Erica spends her day to day cultivating strong relationships with Jellysmack’s creator partners. Whenever they have questions, suggestions, concerns, or feedback, Erica is their go-to.
Erica is also an important liaison and line of communications between creator partners and Jellysmack. She oversees a team of success managers and supports them in managing their day-to-day tasks. She is also responsible for implementing new processes and projects within the team as well as advising on strategy related to new business initiatives.
Like many Jellysmackers, Hsu was living in Los Angeles at the beginning of 2020, braving the City of Angels’ world famous traffic in her daily commute. But when the pandemic brought her routine to an abrupt stop (and everyone else’s too, for that matter), she found herself drawn to more space and a new chapter.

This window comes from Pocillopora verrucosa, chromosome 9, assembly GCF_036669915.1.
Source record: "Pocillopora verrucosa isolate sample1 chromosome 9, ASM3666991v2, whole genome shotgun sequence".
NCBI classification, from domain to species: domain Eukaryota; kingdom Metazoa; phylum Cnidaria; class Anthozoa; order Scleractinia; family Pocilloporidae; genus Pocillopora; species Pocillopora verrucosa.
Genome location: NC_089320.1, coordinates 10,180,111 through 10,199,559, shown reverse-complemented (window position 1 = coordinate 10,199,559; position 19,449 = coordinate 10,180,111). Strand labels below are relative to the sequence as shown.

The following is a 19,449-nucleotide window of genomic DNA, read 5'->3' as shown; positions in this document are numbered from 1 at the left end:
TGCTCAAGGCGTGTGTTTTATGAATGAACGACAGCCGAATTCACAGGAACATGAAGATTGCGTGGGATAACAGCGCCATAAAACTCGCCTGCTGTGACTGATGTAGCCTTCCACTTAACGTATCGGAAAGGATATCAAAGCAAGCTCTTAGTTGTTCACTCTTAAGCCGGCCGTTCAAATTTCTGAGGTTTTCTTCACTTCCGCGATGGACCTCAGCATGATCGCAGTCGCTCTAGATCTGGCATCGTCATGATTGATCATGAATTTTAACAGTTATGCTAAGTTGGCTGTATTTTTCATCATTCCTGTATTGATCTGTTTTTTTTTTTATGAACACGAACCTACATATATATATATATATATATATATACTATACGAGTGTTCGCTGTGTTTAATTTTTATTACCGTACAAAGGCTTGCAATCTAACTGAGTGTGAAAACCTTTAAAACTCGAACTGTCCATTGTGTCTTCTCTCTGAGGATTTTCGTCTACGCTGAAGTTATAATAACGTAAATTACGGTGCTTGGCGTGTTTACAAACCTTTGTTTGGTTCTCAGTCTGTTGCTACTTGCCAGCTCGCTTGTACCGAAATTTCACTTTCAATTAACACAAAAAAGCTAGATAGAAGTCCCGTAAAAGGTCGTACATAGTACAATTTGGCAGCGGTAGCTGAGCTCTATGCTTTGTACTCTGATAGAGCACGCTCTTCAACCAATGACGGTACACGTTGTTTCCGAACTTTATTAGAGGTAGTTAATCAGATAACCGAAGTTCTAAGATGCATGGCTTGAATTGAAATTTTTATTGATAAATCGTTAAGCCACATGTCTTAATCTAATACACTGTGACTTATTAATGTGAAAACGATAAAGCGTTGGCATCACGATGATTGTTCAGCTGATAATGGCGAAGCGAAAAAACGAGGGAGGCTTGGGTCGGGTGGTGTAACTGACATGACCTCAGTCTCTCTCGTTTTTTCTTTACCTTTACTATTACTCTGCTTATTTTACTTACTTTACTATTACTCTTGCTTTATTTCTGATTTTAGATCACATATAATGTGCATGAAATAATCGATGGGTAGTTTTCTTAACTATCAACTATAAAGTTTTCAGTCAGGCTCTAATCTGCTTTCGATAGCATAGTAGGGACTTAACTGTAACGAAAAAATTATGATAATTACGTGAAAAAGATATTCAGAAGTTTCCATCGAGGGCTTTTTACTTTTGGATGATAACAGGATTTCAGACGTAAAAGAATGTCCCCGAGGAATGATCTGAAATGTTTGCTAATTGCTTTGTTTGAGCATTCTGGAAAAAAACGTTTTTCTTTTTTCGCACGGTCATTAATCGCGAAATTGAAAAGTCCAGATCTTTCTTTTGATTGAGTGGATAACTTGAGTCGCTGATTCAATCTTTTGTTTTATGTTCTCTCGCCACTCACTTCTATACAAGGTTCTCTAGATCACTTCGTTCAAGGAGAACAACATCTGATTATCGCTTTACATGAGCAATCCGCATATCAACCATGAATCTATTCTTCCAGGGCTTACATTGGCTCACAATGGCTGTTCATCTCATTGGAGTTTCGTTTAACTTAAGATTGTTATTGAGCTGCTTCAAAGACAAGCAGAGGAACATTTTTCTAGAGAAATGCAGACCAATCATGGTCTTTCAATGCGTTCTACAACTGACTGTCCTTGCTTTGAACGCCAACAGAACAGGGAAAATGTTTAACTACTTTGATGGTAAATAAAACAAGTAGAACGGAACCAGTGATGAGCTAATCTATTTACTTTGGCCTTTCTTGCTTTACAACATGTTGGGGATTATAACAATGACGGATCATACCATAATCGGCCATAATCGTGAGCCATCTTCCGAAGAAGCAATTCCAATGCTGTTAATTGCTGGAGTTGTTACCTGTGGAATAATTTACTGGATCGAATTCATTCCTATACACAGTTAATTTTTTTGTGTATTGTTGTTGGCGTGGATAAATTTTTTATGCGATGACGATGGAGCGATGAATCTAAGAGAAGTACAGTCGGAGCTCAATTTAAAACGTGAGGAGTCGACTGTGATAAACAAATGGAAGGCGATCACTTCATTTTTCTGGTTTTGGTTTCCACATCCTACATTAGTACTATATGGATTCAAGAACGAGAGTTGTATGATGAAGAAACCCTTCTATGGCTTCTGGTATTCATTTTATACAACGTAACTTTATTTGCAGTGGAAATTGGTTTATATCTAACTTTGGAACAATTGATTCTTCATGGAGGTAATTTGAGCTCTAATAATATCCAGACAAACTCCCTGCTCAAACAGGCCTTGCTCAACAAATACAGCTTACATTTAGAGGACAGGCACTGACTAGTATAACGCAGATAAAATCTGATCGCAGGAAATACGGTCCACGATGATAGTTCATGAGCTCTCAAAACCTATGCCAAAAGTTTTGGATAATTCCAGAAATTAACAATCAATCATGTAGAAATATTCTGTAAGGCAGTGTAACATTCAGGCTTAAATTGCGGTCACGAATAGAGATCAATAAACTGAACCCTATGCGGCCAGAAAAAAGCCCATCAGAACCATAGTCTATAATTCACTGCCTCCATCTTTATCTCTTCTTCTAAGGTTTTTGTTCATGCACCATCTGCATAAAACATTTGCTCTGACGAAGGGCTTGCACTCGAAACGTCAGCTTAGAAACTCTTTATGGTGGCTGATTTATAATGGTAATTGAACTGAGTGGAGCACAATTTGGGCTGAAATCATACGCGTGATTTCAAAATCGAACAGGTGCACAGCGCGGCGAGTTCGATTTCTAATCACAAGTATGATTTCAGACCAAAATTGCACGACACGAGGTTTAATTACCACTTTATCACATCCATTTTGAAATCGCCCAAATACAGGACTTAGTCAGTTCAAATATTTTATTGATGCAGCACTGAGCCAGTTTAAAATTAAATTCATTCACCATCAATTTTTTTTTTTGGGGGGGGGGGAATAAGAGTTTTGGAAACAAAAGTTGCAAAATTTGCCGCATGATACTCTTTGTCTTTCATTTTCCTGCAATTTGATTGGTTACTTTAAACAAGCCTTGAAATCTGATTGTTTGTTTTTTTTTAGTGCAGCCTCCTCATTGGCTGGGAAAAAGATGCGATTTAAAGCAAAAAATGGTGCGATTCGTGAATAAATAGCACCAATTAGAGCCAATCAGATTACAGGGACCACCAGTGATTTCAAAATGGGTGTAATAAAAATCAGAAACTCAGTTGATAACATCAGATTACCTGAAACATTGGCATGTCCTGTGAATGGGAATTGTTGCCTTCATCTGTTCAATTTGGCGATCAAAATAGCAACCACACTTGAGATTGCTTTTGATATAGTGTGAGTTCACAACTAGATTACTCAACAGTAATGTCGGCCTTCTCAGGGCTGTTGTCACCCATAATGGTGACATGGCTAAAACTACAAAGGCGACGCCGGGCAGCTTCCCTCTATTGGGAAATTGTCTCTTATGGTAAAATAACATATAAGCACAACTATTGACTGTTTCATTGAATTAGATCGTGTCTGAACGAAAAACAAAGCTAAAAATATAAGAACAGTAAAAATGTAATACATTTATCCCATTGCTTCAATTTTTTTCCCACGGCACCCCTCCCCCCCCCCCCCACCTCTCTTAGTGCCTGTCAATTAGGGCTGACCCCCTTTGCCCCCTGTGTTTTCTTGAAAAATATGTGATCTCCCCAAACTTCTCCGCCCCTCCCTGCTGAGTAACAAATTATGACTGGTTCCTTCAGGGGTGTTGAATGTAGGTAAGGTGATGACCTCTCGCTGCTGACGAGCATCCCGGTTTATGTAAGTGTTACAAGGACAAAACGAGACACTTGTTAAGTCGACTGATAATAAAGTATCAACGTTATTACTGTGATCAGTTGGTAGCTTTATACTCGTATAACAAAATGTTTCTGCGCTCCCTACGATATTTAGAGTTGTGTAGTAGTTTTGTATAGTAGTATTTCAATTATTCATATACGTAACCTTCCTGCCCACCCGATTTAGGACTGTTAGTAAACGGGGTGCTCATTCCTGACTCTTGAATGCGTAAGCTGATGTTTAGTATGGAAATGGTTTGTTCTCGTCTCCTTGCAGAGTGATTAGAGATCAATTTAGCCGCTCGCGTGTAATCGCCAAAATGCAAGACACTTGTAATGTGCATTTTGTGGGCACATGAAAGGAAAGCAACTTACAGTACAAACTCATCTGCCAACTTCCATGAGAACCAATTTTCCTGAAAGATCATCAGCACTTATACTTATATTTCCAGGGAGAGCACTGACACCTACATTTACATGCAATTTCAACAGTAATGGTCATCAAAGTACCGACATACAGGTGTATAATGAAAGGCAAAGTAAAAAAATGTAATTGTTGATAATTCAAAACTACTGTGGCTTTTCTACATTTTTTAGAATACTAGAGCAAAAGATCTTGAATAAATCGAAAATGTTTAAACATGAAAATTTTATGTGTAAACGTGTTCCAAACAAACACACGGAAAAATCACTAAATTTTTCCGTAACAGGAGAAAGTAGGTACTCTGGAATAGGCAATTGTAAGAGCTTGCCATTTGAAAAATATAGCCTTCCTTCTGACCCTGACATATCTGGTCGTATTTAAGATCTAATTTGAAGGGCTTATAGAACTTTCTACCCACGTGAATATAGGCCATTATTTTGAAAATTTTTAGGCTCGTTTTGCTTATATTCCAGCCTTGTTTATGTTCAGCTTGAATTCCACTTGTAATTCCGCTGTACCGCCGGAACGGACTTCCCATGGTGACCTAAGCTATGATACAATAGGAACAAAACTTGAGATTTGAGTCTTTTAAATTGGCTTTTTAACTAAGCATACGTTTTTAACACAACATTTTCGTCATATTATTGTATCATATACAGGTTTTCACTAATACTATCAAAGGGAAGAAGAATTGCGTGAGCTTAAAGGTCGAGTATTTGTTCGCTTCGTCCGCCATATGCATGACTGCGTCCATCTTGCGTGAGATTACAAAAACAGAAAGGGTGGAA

Thankfully, Jellysmack’s support for remote work enabled Hsu to move to Salt Lake City, Utah while continuing to work with Jellysmack.
“The pandemic and Work from Jellywhere policy inspired me to try something new. I’ve been around Southern California my whole life so I was looking for change,” Erica recalls. “My good friend had moved to SLC and after visiting her a couple of times, I fell in love with what the city has to offer. Not only does it have the convenience of an urban city, it’s also accessible to the outdoors. As an avid rock climber, I was in awe that I could just drive 10 minutes to get to the local outdoor crag. If I want to snowboard, Park City is just a short half an hour drive away.”